Without admitting guilt, Google proposes changes to its business practices in Europe.
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To resolve European antitrust concerns, Google has proposed four ways it is willing to change its business practices, and the European Commission on Thursday solicited feedback on the proposal.
Following its two-and-a-half-year investigation of Google's business practices, the Commission concluded that Google may be violating EU antitrust rules by: giving preference to Google services in search results; using third-party original content in its own specialized search services; requiring online publishers running Google ads to forgo ads from rivals; and contractually limiting the transfer of ad campaign data to rival search ad platforms.
In response, Google has committed to a series of concessions that, if accepted, will change the way the company operates. Google states that its proposal is not an admission of competition rule violations. Rather, the company says it is willing to modify its business practices "to avoid the time, inconvenience and expense of ongoing proceedings ..."
Google is offering: to label and visually separate links to its specialized search services (like flight search) that it promotes in general search results lists, and to promote three rival specialized search services in a clearly visible area; to allow specialized search services (like Yelp) to prevent Google from using their content in its own specialized search service (like Google Local), and to give news publishers page-level control of Google News inclusion; to stop requiring that publishers use Google ads exclusively; and to drop its advertising API restrictions.
In January, Google settled a Federal Trade Commission inquiry with fewer concessions. At the time, FairSearch.org, a lobbying group backed by Microsoft, Nokia, Oracle, and online travel and marketing companies, complained that the FTC's inaction would embolden Google to further abuse its monopoly power.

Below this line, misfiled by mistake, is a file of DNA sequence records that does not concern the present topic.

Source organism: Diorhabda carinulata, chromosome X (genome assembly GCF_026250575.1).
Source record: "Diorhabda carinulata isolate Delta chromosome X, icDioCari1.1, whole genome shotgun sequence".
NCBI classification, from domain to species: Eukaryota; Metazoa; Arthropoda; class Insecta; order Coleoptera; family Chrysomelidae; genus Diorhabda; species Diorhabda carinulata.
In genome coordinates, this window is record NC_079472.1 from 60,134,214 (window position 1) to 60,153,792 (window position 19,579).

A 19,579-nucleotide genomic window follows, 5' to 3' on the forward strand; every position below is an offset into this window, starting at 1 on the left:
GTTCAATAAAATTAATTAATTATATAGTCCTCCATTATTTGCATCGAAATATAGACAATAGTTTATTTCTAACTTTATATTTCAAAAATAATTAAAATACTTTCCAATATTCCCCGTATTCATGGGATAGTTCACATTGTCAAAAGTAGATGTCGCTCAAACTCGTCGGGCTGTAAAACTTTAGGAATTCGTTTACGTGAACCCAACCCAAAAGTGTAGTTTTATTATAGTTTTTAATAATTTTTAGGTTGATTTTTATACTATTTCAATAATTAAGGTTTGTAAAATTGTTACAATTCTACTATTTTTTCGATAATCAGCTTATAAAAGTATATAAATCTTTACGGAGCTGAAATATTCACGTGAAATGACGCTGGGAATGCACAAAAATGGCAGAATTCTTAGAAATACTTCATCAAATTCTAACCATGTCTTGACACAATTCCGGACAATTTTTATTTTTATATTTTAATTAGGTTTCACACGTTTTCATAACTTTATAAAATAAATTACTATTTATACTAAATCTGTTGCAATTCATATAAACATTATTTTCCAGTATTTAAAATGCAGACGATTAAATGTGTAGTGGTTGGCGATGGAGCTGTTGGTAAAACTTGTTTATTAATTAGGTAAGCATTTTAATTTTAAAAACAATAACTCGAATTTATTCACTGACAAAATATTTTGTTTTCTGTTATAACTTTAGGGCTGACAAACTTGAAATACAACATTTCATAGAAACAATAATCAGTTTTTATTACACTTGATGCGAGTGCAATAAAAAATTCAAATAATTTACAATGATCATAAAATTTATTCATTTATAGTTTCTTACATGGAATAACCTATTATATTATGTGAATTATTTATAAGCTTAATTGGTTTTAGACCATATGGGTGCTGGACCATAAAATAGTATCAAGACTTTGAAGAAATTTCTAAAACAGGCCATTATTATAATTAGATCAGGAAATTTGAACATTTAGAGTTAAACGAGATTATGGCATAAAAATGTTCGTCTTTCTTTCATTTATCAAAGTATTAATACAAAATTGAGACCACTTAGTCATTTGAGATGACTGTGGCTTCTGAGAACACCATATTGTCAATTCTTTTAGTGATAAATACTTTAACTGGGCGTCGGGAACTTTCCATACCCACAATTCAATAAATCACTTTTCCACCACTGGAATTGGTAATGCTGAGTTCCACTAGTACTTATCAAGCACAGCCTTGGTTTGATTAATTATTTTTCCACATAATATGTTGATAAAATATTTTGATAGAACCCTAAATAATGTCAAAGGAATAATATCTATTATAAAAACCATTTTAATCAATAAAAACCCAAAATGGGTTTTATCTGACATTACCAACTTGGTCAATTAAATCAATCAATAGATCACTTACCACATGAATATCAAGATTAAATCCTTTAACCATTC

The group doesn't sound much happier with Google's latest proposal. Thomas Vinje, counsel and spokesman for FairSearch Europe, said in a statement that while the group welcomed the Commission's findings, "Google's proposed commitments appear to fall short of ending the preferential treatment at the heart of the Commission's case ..."
While FairSearch argues for stronger remedies to curb Google, the European Commission felt the need to explain why it's being harder on Google than the FTC was in the U.S. "The factual and legal environments are different in the U.S. and Europe," the Commission explained on its website. "In particular, Bing and Yahoo represent a substantial alternative to Google in Web search in the USA: their combined market share is around 30%. In contrast, Google has been holding market shares well above 90% in most European countries for a number of years."
Over the course of a month, the European Commission will test Google's proposed changes in the market while accepting public comment. If the changes achieve the desired results, the Commission will issue a decision making them legally binding. If Google then violates its agreement, it could face fines of up to 10% of its annual worldwide revenue.
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